To kick off the summer following my freshman year of high school, I decided to join a group of guys on an adventure. This group was led by our youth pastor (Ben) and was made up of five youth group guys (including myself). We had been talking about this for months and were ready to crush the 42 mile hike on the Tecumseh Trail. We were tough, manly men; ready for anything nature could throw at us. I even had the faintish hint of a mustache to go along with the three hairs on my chin. Our mantra was “We can do this, because we are MEN!”
Our backpacks were filled with food and supplies, enough to last us through the four day trip. To go along with the pita bread for our PB&J lunch, we had large cans of Dinty Moore soup, and boxes of Mac n’ Cheese. We had pre-cooked bacon and eggs in a carton. Nothing, and I mean nothing, could get in our way. This was going to be a cake-walk.
Confident and itching to get going, we headed out at 8 PM to get a few miles in. We figured it would take us a couple hours to go the five miles we needed to get to our campsite. So as one of the guy’s mom dropped us off, we waved goodbye and headed to face the wilderness.
We walked that night. And we walked. And we walked. Eventually we decided that the map must have been wrong. We were way past the site we were supposed to camp out. So we set up camp anyway, confident that we had already gone at least a mile into the next day’s hike.
The group awoke the next morning ready for a fantastic breakfast. As Ben cooked up the eggs from a carton, we divided out the bacon. We dug in, knowing that men needed fuel for their strength. It didn’t take us long to spit it out. The bacon was like rubber, but with less flavor. The eggs were like Styrofoam, except I actually wished I had Styrofoam to eat. It was awful!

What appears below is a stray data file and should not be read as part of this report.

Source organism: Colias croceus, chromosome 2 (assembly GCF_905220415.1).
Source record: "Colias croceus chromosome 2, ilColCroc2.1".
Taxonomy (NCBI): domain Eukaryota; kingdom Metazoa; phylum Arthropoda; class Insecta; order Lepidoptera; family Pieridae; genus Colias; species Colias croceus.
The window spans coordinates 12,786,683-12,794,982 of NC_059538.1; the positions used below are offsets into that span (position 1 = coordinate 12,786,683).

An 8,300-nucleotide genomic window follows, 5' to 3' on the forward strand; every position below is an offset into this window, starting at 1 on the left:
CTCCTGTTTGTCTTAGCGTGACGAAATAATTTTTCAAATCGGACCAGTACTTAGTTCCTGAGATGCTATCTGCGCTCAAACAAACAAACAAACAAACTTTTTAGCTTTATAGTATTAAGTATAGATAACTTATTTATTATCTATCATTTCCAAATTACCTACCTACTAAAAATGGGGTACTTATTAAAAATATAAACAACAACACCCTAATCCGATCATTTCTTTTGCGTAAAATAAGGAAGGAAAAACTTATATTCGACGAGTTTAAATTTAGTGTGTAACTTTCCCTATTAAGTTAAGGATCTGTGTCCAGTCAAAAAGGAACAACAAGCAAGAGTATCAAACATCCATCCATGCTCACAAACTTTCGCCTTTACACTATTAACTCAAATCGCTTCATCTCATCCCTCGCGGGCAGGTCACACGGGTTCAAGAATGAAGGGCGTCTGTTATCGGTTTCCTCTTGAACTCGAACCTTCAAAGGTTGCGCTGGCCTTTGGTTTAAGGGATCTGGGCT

Not to be held back, we dug out granola bars and packed up quickly, ready to put an easy 15 miles behind us. Five minutes later, we were coming across the campsite we were supposed to stop at the first night. This was the first time we had some doubt creep into our minds. Still, we drove on, because men don’t quit.
The trek went on and on that day, up and down so many hills that we lost count. Who knew Indiana had that many hills? But no one said anything. We gritted our teeth and kept on going. And then, it began to sprinkle. The sprinkle turned into a steady rain. The steady rain turned into a downpour. And as Forest Gump once said, “One day it started raining, and it didn't quit for four months. We been through every kind of rain there is. Little bitty stingin' rain... and big ol' fat rain. Rain that flew in sideways. And sometimes rain even seemed to come straight up from underneath.” (My parents later told me that they were watching the weather radar and it was as if a big red storm cell just stopped right on top of us.)
With no place to go, we kept walking. After two hours of unrelenting rain and hail, it finally let up. Soaked, but not complaining, we stopped for lunch. Ben reached into his pack to grab the supplies for lunch, and pulled out a moldy bag of pita bread. We stared at it dumbfounded. What now? That was our lunch!